The explosion in demand for green bonds in recent years has left them looking expensive versus other fixed income securities, with better options available to investors outside this niche part of the market, Kames Capital’s Euan McNeil says.

Over $100bn of green bonds have been issued so far this year, with the euro-denominated market leading the way after accounting for 43% of all issuance.

Investors have been attracted in their droves to green bonds, according to McNeil, co-manager of the Kames Ethical Corporate Bond Fund, with market conditions exceptionally favourable for the securities over the past 18 months.

As a result, issuers have generally been able to dictate the terms of new debt and thus rush to create green bond structures, but McNeil says the sector has become overvalued as a result.

“We do not want to ruin the party, rather we choose to avoid buying green bonds due to current pricing,” he says.

“Where an issuer’s long term ability to pay is not backed up by the right business model or balance sheet, adding a green moniker to that issuer will not make us invest.”

McNeil urged investors to consider green bonds within the wider context of ESG, and ensure they drill down into the underlying drivers for each bond, rather than focus simply on the notion that they have some level of green credentials.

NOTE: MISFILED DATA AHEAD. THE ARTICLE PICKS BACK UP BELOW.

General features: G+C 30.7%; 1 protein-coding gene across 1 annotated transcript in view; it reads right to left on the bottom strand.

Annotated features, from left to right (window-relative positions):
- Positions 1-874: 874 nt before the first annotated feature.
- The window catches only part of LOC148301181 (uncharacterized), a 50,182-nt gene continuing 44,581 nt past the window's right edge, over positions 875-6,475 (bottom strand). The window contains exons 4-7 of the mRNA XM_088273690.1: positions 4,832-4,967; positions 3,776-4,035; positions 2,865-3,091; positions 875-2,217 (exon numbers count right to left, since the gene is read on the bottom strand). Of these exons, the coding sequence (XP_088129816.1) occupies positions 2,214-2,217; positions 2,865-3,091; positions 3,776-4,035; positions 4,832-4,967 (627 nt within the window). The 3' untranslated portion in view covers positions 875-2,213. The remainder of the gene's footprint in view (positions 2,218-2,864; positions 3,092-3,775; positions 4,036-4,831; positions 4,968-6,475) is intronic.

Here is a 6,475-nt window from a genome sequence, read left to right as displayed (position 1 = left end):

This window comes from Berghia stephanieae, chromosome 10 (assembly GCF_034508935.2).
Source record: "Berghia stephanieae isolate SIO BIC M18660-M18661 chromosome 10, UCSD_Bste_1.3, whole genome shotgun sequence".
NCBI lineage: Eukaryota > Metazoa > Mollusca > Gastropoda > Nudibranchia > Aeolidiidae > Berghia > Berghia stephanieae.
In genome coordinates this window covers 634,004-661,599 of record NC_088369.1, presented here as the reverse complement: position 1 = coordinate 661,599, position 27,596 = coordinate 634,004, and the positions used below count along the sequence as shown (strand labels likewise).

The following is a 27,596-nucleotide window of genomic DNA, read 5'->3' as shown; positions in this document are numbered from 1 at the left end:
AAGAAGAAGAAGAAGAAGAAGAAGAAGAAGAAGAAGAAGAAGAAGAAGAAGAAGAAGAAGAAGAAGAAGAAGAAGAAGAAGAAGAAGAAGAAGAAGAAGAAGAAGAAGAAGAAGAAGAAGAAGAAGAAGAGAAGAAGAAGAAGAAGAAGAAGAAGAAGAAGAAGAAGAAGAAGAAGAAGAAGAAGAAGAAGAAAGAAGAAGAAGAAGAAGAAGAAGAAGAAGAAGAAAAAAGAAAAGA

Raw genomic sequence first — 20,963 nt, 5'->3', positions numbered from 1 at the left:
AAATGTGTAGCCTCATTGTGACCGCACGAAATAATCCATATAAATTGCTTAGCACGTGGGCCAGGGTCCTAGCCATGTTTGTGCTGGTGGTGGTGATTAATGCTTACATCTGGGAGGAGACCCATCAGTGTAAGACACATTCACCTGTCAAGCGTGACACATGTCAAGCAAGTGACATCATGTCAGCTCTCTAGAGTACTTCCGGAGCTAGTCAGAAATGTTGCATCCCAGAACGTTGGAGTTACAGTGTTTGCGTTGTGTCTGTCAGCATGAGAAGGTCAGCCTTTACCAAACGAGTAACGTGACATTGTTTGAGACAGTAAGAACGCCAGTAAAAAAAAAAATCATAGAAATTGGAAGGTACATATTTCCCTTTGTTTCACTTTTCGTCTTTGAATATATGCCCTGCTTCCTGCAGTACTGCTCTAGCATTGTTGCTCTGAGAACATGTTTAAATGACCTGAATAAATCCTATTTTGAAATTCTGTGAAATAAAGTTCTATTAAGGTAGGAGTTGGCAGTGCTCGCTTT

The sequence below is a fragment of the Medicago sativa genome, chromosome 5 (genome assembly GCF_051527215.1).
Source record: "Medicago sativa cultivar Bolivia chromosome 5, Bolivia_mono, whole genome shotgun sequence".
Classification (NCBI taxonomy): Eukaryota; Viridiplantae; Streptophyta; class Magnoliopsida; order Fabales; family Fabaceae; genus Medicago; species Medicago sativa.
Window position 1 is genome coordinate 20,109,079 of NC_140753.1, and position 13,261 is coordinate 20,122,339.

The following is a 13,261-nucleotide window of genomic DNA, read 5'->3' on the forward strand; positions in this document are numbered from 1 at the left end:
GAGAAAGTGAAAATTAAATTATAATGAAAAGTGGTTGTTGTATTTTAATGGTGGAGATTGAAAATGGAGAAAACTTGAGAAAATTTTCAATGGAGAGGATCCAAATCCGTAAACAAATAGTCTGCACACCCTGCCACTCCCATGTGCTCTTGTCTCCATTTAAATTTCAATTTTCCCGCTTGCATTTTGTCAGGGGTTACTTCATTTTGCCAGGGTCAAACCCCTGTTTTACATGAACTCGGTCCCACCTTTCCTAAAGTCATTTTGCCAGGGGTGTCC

In particular, McNeil says investors need to be aware that the underlying risk from green bonds is not ring-fenced from other debt the company may have issued.

“Our belief is that green bonds should be treated much like any other anomalies; we will seek to exploit them,” he says.

“Where we can lend to an issuer for the same length of time, with the same security, and support a green project that is great.

“But we are not in the business of lending money to the disadvantage of our funds where the cash raised by those issuers is fungible with the rest of their cash pile and our security is ranked along with all their other debt in the issuer’s general corporate purposes.

“Green investing should be actively encouraged but not at prices or in companies that could otherwise not pass investment scrutiny. A strong business model and good governance are key to our process and ESG success. That G stands for Governance not Green.”

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